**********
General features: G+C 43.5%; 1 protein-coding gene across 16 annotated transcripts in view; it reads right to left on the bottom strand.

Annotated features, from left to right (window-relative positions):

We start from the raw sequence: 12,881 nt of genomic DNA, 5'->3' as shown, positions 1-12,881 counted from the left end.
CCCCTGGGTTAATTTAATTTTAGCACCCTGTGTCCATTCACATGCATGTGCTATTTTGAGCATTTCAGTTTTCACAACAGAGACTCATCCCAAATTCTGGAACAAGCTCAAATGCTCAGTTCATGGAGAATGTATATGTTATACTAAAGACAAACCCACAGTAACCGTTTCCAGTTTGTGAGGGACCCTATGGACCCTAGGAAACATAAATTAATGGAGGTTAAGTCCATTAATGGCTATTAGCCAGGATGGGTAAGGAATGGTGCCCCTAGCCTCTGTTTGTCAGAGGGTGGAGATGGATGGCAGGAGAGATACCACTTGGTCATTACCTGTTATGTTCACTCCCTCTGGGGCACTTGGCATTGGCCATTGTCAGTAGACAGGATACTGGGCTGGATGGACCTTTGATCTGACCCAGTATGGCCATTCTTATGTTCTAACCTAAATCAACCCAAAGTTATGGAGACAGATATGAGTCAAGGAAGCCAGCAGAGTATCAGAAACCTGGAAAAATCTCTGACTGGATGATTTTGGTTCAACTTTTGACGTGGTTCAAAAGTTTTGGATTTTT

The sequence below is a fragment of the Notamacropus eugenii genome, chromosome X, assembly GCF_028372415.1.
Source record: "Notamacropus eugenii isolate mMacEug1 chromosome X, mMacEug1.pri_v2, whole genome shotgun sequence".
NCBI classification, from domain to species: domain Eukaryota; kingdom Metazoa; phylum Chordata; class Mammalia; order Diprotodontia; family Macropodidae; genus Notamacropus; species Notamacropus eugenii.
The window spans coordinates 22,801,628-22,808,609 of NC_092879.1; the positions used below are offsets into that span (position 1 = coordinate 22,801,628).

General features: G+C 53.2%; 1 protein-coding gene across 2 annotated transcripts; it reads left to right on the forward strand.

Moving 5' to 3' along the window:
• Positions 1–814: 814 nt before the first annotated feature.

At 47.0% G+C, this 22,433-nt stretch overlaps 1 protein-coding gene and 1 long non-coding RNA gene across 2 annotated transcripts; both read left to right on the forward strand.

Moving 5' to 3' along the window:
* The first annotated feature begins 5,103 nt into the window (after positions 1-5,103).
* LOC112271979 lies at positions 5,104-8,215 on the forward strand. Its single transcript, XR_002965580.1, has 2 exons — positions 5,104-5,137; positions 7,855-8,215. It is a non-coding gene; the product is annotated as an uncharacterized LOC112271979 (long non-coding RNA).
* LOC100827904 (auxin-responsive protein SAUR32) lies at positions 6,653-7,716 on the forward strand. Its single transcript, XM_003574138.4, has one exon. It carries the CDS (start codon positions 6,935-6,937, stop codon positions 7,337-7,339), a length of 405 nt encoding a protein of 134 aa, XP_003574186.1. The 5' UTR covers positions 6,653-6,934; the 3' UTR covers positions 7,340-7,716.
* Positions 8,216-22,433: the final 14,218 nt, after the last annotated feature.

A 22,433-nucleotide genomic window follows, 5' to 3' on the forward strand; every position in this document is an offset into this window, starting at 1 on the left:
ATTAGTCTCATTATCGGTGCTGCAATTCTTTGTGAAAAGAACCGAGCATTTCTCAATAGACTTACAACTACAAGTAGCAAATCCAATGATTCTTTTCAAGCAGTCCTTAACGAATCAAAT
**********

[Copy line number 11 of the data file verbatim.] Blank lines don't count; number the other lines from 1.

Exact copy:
• Positions 1–814: 814 nt before the first annotated feature.